David Kern Feb 26, 2013

Recently, my twelfth grade students have been reading, discussing, and writing about Steinbeck’s classic novella, Of Mice and Men, a dramatic little tale about friendship and the American dream and what it means to keep a promise. We’ve been focusing on what I believe to be the central question of the book – the question upon which all else turns.

[INSERT SPOLIER ALERT: IF YOU HAVEN’T READ THE BOOK, STOP READING THIS, FIND A COPY, AND READ IT. IT’S NOT LONG, IT’S AN EASY READ, AND IT’S WORTHY OF SOME CONTEMPLATION]

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Andrew Kern Feb 25, 2013

 

Probably the biggest obstacle to the growth of classical education is the panic that arises when we lack confidence in its power. Sadly, this panic often comes from the parents through the leadership into the school.

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Cindy Rollins Feb 15, 2013

I  named my blog Ordo Amoris. My husband tells me it is a bit ridiculous and sometimes when I find myself repeating the title to a stranger I see what he means. But I love the name anyway. Those two little words represent everything I believe about education and even when I am talking to a stranger it doesn’t take me too long to explain.

Ordo sounds like ‘order’ and Amoris comes from the Latin word for love therefore Ordo Amoris is the ordering of the loves or affections. But you already knew that.

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Brian Phillips Feb 8, 2013

 

There are, we generally believe, “math people” and “non-math people” – or to put a finer point on it, there are math people and there are “humanities people”.  The math people enjoy equations, technology, pocket protectors, and comic book conventions. The humanities people attend Renaissance festivals, enjoy Shakespearean insults, despise popular books, and often lurk in coffeehouses. At least, those are a few of the stereotypes.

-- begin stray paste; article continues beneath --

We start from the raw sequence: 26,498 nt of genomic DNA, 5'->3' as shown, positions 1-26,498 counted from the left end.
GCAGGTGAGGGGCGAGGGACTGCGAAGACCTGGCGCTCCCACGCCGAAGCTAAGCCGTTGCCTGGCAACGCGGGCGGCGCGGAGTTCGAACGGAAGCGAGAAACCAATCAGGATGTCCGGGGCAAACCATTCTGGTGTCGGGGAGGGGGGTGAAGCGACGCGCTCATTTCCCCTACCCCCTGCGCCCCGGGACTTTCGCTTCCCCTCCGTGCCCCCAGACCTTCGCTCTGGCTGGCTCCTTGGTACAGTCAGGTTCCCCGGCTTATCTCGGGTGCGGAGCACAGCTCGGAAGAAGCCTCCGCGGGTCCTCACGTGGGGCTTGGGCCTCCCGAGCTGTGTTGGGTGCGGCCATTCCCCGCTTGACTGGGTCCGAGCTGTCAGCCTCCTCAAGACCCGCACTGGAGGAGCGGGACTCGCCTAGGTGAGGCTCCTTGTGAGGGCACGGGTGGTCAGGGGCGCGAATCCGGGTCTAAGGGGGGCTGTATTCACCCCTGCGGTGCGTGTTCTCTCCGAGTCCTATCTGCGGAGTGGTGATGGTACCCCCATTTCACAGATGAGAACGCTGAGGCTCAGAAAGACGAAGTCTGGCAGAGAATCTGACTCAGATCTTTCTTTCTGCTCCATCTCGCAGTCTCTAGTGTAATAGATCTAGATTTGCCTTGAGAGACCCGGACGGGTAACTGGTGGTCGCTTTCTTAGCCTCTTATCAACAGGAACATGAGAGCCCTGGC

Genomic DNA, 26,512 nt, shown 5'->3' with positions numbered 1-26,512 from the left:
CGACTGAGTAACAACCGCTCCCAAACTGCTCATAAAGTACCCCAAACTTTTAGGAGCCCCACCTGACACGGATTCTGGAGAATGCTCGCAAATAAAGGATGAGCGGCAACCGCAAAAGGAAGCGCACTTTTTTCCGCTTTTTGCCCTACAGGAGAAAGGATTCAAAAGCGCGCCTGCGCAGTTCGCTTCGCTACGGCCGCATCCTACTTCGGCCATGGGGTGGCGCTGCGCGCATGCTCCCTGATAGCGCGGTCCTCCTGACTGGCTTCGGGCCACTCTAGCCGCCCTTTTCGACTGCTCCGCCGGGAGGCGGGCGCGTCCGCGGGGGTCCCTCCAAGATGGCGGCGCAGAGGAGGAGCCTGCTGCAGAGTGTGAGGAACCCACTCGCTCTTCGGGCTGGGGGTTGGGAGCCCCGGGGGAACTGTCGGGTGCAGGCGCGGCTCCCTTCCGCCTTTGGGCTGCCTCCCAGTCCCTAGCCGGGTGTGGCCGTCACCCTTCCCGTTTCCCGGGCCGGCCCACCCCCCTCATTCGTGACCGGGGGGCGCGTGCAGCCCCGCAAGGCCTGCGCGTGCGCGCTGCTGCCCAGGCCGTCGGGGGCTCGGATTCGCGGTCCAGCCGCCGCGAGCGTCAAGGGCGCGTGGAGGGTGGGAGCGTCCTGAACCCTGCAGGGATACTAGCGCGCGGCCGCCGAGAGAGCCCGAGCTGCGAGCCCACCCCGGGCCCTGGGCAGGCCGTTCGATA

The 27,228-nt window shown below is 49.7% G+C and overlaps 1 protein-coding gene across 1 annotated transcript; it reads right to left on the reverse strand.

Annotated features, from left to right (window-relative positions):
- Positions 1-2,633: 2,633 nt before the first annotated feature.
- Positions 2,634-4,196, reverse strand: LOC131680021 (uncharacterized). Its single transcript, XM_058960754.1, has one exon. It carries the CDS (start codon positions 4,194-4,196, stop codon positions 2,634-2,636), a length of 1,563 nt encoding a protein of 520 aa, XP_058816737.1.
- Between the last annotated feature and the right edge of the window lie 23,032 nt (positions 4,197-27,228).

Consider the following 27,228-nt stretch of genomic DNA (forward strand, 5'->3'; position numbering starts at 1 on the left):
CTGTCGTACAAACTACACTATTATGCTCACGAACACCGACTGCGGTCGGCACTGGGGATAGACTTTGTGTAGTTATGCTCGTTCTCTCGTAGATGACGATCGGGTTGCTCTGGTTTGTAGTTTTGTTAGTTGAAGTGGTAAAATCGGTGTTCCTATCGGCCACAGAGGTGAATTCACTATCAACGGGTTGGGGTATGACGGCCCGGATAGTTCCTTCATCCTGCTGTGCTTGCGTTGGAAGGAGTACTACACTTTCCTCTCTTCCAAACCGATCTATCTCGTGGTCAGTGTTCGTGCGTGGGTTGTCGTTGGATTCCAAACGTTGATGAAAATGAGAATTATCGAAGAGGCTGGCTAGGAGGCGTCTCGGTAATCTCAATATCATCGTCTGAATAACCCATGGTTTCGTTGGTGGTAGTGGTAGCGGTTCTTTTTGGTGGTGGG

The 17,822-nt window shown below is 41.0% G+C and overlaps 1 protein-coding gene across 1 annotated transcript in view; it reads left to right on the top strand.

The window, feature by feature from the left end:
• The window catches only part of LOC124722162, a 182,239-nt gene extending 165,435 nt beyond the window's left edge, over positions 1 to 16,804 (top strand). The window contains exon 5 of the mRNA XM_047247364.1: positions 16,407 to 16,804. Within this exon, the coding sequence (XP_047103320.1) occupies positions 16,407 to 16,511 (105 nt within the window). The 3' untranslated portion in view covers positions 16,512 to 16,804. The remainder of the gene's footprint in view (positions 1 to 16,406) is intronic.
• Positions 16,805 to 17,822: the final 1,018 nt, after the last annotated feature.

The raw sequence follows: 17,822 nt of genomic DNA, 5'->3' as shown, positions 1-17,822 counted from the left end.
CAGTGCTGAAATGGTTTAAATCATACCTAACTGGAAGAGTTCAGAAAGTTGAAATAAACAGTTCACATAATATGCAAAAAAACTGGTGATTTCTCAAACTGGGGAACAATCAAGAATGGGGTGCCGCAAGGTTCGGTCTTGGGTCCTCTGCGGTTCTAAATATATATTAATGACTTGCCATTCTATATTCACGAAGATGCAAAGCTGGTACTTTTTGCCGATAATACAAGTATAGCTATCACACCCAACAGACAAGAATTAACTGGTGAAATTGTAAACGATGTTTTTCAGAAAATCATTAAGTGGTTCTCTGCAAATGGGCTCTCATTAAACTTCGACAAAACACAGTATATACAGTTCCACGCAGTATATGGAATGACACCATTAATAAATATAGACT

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Andrew Kern Feb 6, 2013

The only thing that can tempt us from God is a gift He has given us. Eve was tempted by a good fruit that God had made and took the fruit over the eternal giver of gifts. After that it became difficult to distinguish the gift from the temptation because our eyes were blinded.

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Cathy Rape Feb 5, 2013

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Feb 4, 2013

 THIS IS A GUEST POST BY BRIAN SIMPERS

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Andrew Kern Feb 1, 2013

The problem, you see, is that we do it in school. That warps our thinking. Socrates used to do it in the Agora, the market place, or, perhaps better, the public gathering place. Granted the Greeks had gymnasia, but that was only a portion. The ancient Hebrews did it on the way, in the temple, in their homes. The Romans might have had something approximating a school, but it would have been small.

With the rise of the 20th century factory school, our norms and expectations were severed from reality.

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Andrew Kern Jan 31, 2013

Confession time: when I return from trips I am tired and grumpy and don't feel like doing anything.

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David Kern Jan 29, 2013

As Christian classical educators we are all very passionate about what we do.

We believe in it – in the Truth, Goodness, and Beauty of it all - and we want people to see what we see, to believe in it as we do.

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